Adobe will only begrudgingly admit Apple’s recent decision to allow the graphics format back into the iPhone development toolbox was helpful. Talking to analysts, Adobe’s CEO said only the impact of Apple’s relaxed standards “was muted.” The comment, while mild, could be the first steps toward detente between the media tools maker and the creator of some of the most-used media platforms.
Following a decision earlier this month to resume working on its Flash CS5 Compiler for the iOS platform, “a number of people who had created products using our tool submitted that to the Apple Store and were approved,” Adobe CEO Shantanu Narayen said.
Apple’s name was noticeably absent from a list of mobile device makers Adobe said will support its new Flash Player. However, Google, an increasingly-competitive rival of the Cupertino, Calif. iPhone maker headed the list, along with Motorola, HTC and Samsung. All are developing products using Android software, the most well-known rivals to Apple’s iOS.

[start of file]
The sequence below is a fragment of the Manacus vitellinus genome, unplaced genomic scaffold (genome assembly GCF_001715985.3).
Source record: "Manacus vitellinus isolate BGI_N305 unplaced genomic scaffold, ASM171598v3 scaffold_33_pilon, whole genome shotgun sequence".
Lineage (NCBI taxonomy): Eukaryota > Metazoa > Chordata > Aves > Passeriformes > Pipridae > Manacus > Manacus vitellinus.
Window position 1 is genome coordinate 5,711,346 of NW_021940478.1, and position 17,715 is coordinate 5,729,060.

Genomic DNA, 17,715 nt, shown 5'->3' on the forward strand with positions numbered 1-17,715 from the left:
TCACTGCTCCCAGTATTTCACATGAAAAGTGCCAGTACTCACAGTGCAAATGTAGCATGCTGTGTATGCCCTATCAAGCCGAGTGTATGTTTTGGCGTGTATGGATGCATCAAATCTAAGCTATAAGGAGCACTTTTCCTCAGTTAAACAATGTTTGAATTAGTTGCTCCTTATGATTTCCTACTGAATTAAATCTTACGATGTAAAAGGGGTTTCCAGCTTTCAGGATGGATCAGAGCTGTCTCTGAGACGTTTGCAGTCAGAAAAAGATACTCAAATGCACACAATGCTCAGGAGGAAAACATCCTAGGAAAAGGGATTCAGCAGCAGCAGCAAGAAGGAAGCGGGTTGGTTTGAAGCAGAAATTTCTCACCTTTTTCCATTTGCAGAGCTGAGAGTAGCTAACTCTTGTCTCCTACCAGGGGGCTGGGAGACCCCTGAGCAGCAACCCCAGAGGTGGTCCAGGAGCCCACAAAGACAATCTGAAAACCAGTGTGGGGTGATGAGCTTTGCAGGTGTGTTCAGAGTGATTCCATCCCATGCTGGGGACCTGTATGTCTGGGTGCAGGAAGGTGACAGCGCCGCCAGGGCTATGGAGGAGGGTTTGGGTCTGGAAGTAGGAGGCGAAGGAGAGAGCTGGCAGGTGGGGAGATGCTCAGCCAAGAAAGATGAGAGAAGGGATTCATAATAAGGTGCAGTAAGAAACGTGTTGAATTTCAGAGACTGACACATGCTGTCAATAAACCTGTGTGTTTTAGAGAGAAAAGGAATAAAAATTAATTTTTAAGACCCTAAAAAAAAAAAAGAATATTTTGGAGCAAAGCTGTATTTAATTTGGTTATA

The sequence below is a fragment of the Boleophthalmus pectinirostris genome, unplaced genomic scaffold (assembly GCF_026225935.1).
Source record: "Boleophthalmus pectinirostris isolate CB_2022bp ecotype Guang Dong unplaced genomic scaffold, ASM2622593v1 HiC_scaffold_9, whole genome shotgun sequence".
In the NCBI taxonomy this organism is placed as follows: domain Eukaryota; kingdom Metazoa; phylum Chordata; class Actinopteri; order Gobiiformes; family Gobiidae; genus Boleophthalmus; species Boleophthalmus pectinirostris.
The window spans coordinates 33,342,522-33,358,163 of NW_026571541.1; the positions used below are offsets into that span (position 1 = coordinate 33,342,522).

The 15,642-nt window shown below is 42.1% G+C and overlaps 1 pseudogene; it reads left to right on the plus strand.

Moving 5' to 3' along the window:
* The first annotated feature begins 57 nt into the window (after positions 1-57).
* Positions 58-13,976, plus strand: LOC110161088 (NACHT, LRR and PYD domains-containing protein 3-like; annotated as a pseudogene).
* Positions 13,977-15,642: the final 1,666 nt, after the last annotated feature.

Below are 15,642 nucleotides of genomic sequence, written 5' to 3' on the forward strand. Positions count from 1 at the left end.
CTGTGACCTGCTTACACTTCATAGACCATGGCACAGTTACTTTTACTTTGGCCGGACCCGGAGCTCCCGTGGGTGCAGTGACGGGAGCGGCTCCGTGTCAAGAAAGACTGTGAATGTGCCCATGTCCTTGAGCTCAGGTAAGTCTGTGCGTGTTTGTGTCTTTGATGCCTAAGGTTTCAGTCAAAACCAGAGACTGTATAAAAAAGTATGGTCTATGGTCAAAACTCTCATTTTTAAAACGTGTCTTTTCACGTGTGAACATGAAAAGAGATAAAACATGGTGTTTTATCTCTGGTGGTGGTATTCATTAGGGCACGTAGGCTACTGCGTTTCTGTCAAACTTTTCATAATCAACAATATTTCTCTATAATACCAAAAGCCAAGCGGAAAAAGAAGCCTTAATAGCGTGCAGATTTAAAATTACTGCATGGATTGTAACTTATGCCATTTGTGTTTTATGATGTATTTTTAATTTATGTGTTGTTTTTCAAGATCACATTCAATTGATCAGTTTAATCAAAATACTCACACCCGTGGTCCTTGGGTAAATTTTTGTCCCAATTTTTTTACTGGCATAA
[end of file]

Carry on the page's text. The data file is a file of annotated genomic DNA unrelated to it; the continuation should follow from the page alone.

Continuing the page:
Adobe’s most recent comments regarding Apple were, to use Narayen’s language, rather “muted” compared to earlier statements. At the height of the spat with Apple, Adobe Platform Evangelist Lee Brimelow wrote Apple desired “tyrannical control” over developers and looked at developers as “pawns.” He ended his blog post (later edited apparently under Adobe edict) this way: “Go screw yourself Apple.”